“If it keeps on rainin’ levee’s goin’ to break
When the levee breaks I’ll have no place to stay.
Mean old levee taught me to weep and moan”
~Led Zeppelin, When the Levee Breaks~
Ever feel that innate feeling of satisfaction of fixing something? A thrilling moment of gluing back together the pieces of a vase you knocked over. Reconfiguring a new electronic system to stream your shoes. Sewing a snag shut or a button onto a favorite piece of clothing. I’ll even admit to taking a Sharpie to a piece of black furniture and a favorite pair of stilettos. Viola! When we put something back together again or make it “good as new” there is the secret excitement that we took something broken and made it whole again. We didn’t have to discard or throw out away something we wanted to hang onto for much longer. This is something many of us (myself included) do with prized material items. We enjoy taking something broken and making it shiny, new again. What happens when the item shattered, torn, dismantled, scuffed, wilting or more isn’t material? What happens when its not material, but it’s ourselves that needs to be put back together again?
If I were a vase, I would’ve required the owner to own stock in superglue. I am a woman who has been completely shattered. Scattered porcelain pieces. A large piece my bleeding heart scared from the hurt of relationship heartbreak. A jagged spear of professional shame for not being as successful as I craved to be. A large, shiny fragment representing a physical beating and attack. Splinters of glass from lost friendships that left residual hurt. Shards representing internal struggles with anxiety, depression, trauma, body image, perfectionism, and shame.
I am not a vase, I am a 32 year old woman.
I am also grateful for having been broken.
Being broken has allowed me to examine what was under the surface needing to be fixed before being put back together.
Being broken has forced me to be human.
I use the vase analogy, because I have an imaginary doctorate in the “quick fix” theory. My lifelong dissertation of covering up hurt has consisted of temporary stitches, band aids, duct tape hems…you name it. The quick fix to my heart and healing have only allowed the cracks to permeate deeper, and be more profound when “dropped again.” Deep down this has always made me feel like a fraud, like I have been plagiarizing my life to appear, “whole, happy, unmarred.” A identify with the vase’s beauty above the real cracks. Just as some injuries are meniscal, I have realized my biggest traumas have forced me to pick up the other shards I’ve been piecing together. To admit to myself, at some point, a huge crack was going to put things in perspective to me.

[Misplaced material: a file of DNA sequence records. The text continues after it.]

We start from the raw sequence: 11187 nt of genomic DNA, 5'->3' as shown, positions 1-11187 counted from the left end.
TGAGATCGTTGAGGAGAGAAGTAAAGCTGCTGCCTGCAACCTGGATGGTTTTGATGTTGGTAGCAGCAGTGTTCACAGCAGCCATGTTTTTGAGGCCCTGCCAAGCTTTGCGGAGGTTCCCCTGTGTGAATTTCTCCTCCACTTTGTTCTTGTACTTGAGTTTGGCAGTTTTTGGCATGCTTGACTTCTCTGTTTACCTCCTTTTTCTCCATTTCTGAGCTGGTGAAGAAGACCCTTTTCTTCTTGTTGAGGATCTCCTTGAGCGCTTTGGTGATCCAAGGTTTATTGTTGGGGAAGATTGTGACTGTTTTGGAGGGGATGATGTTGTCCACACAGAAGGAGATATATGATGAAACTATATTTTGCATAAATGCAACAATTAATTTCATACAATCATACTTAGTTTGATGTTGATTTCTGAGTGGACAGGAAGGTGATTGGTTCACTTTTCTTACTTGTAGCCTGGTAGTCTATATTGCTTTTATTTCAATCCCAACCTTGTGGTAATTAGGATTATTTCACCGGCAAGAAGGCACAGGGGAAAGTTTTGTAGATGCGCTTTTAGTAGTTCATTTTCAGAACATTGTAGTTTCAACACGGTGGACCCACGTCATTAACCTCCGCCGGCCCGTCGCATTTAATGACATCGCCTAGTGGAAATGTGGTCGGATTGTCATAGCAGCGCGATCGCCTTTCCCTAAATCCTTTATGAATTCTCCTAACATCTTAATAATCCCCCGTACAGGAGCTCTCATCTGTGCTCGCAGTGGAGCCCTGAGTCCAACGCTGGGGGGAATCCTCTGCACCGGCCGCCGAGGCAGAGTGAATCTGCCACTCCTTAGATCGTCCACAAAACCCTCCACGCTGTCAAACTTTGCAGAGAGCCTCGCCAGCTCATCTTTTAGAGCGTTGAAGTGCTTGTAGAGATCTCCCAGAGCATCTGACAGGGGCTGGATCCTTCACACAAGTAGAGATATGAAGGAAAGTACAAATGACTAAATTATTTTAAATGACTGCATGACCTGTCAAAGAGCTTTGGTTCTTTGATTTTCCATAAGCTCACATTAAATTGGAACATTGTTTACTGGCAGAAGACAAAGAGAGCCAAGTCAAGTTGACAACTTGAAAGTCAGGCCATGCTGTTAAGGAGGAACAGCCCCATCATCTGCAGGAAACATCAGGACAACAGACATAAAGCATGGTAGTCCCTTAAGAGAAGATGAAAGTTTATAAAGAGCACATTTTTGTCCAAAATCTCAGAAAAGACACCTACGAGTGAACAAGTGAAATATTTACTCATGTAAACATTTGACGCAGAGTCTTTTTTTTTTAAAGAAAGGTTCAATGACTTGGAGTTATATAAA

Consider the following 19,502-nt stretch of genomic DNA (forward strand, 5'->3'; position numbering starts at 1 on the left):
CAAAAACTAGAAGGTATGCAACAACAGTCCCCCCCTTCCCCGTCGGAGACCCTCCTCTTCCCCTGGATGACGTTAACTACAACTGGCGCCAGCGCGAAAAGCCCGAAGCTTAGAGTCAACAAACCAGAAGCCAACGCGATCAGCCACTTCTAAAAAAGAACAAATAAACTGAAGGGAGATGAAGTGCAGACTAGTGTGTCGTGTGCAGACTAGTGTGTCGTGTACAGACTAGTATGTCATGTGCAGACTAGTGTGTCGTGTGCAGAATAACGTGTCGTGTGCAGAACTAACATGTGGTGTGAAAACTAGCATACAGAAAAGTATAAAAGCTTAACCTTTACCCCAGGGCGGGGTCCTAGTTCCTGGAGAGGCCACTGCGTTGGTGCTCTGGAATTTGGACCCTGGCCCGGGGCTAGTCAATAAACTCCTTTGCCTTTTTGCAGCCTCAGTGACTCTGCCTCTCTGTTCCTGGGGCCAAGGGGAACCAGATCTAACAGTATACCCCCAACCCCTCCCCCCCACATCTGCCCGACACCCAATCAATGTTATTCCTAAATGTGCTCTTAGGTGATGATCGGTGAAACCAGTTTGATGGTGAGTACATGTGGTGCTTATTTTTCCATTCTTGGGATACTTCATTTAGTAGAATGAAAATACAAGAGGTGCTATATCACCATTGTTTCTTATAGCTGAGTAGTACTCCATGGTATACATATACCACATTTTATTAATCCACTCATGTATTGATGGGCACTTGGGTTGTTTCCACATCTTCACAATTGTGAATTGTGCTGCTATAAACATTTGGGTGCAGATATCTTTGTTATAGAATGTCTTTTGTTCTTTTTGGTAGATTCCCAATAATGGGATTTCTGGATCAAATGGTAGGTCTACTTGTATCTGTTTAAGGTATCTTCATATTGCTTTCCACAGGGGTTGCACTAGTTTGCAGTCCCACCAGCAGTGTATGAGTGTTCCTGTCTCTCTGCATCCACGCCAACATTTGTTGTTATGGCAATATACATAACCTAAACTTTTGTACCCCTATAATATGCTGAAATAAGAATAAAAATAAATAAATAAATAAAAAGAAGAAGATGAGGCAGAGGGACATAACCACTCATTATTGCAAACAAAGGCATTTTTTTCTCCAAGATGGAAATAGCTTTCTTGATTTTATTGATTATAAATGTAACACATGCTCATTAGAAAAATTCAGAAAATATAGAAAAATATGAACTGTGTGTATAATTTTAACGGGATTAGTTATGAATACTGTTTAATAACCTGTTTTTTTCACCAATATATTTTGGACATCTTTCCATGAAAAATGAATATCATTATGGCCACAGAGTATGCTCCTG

That huge break to me was an aggressive physical and sexual assault. It broke the vase in half, and took along with a few other deteriorating pieces. This break shouldn’t have ever happened, but it did. It is exhausting to appear polished and perfect all the time. Its also a catch-22 to be honest, vulnerable that parts of your life are a struggle; wouldn’t want to called a complainer or a whiner after all. I could point a finger at the largest break and allow everything else to be placated on that one occurrence.
Doing just that will never glue me back together again. It would be a façade. The reality is trauma, truly and profoundly changes a person. I have come to realize, its not just the initial trauma. Its being forced to look at everything else about ourselves that has been hurt, that we’ve tried to move past, that we didn’t allow ourselves to feel, or (ouch) that we weren’t honest with ourselves about. I will never be grateful for my “big break” or assault, but I have to be honest with myself (and others) that I have (had) other pieces that needed to be put back together.
I am strong enough to hold a bouquet of flowers these days, but there are still cracks not properly adhered.
Just as old antiques with flaws are stunning, there really, truly is beauty in the human breakdown.